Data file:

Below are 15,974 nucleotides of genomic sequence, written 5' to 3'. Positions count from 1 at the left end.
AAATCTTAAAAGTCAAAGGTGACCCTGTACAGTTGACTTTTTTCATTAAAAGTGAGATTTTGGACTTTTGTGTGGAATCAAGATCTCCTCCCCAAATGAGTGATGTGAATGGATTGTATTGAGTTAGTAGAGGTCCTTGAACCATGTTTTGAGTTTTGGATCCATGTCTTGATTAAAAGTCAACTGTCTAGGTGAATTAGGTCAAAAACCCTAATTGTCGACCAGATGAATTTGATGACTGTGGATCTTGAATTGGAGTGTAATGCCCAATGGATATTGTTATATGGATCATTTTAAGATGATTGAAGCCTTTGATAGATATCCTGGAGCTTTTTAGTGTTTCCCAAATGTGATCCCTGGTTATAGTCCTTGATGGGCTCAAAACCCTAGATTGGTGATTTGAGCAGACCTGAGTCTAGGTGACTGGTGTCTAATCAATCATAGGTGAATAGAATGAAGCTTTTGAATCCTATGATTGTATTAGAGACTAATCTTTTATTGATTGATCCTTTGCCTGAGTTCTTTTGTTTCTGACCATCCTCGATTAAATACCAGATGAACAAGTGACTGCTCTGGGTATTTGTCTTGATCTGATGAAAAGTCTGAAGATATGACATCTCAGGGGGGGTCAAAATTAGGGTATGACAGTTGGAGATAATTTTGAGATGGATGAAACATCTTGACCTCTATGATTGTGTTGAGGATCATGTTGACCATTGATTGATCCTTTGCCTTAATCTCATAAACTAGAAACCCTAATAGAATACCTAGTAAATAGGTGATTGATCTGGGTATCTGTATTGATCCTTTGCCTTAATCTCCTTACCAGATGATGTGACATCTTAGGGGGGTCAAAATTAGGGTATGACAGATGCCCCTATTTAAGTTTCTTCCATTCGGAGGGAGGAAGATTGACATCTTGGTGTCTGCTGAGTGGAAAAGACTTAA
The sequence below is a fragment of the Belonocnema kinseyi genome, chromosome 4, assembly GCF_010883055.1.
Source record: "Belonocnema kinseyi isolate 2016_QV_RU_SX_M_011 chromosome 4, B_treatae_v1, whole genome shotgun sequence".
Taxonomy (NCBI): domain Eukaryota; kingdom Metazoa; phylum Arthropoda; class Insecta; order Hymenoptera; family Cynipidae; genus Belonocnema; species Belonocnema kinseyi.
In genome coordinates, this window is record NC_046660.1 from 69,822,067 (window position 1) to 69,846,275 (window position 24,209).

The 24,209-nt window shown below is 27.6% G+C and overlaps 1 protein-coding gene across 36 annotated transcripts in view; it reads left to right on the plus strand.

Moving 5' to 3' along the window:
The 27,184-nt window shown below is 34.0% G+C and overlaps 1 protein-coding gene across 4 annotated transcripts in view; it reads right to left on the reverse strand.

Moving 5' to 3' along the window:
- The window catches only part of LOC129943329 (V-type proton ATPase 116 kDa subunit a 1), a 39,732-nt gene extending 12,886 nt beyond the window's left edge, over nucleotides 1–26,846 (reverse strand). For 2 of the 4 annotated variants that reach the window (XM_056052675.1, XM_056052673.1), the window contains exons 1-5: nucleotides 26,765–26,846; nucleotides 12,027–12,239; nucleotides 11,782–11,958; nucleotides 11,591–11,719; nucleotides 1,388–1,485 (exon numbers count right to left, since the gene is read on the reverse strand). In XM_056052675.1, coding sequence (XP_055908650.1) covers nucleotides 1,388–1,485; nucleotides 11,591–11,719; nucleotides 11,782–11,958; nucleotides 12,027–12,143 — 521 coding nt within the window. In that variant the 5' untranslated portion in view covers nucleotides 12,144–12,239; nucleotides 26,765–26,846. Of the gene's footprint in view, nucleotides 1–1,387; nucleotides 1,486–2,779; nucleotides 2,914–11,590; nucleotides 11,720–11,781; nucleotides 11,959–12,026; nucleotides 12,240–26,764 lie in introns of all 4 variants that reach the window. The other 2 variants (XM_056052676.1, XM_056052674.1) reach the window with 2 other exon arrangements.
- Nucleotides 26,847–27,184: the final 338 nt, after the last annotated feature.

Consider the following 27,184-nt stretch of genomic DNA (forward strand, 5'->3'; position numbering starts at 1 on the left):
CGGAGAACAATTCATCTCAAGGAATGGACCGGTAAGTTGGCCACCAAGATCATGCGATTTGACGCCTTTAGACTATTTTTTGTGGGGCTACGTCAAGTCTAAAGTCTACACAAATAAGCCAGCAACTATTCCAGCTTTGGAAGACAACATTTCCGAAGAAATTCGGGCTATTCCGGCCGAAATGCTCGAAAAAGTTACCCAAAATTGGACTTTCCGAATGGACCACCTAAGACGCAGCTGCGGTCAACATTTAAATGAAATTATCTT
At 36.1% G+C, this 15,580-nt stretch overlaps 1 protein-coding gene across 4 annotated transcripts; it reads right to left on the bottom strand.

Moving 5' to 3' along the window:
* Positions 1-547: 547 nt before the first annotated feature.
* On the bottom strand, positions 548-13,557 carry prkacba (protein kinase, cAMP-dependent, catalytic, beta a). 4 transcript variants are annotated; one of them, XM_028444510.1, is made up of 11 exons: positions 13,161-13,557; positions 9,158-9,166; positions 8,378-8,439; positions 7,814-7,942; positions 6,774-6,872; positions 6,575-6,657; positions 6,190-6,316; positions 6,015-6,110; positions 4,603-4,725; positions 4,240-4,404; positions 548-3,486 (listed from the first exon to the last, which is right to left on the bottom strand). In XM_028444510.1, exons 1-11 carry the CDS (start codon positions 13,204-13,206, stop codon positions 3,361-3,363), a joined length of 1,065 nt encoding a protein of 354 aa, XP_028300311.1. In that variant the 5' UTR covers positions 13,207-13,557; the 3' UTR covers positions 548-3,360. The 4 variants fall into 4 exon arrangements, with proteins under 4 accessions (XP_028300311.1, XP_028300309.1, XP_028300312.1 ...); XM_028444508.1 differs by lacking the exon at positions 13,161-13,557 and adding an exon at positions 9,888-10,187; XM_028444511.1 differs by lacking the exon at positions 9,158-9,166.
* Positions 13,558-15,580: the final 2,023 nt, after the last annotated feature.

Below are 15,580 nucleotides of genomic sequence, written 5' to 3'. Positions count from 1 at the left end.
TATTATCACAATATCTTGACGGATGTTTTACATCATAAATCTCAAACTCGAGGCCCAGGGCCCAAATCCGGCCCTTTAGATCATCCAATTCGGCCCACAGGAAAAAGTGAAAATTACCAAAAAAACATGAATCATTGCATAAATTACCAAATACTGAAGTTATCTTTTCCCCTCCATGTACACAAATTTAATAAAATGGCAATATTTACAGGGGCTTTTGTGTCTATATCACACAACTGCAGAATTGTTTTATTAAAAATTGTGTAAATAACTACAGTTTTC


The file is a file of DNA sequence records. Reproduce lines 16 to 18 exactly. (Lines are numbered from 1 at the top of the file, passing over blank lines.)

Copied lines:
Moving 5' to 3' along the window:
* Positions 1-547: 547 nt before the first annotated feature.
* On the bottom strand, positions 548-13,557 carry prkacba (protein kinase, cAMP-dependent, catalytic, beta a). 4 transcript variants are annotated; one of them, XM_028444510.1, is made up of 11 exons: positions 13,161-13,557; positions 9,158-9,166; positions 8,378-8,439; positions 7,814-7,942; positions 6,774-6,872; positions 6,575-6,657; positions 6,190-6,316; positions 6,015-6,110; positions 4,603-4,725; positions 4,240-4,404; positions 548-3,486 (listed from the first exon to the last, which is right to left on the bottom strand). In XM_028444510.1, exons 1-11 carry the CDS (start codon positions 13,204-13,206, stop codon positions 3,361-3,363), a joined length of 1,065 nt encoding a protein of 354 aa, XP_028300311.1. In that variant the 5' UTR covers positions 13,207-13,557; the 3' UTR covers positions 548-3,360. The 4 variants fall into 4 exon arrangements, with proteins under 4 accessions (XP_028300311.1, XP_028300309.1, XP_028300312.1 ...); XM_028444508.1 differs by lacking the exon at positions 13,161-13,557 and adding an exon at positions 9,888-10,187; XM_028444511.1 differs by lacking the exon at positions 9,158-9,166.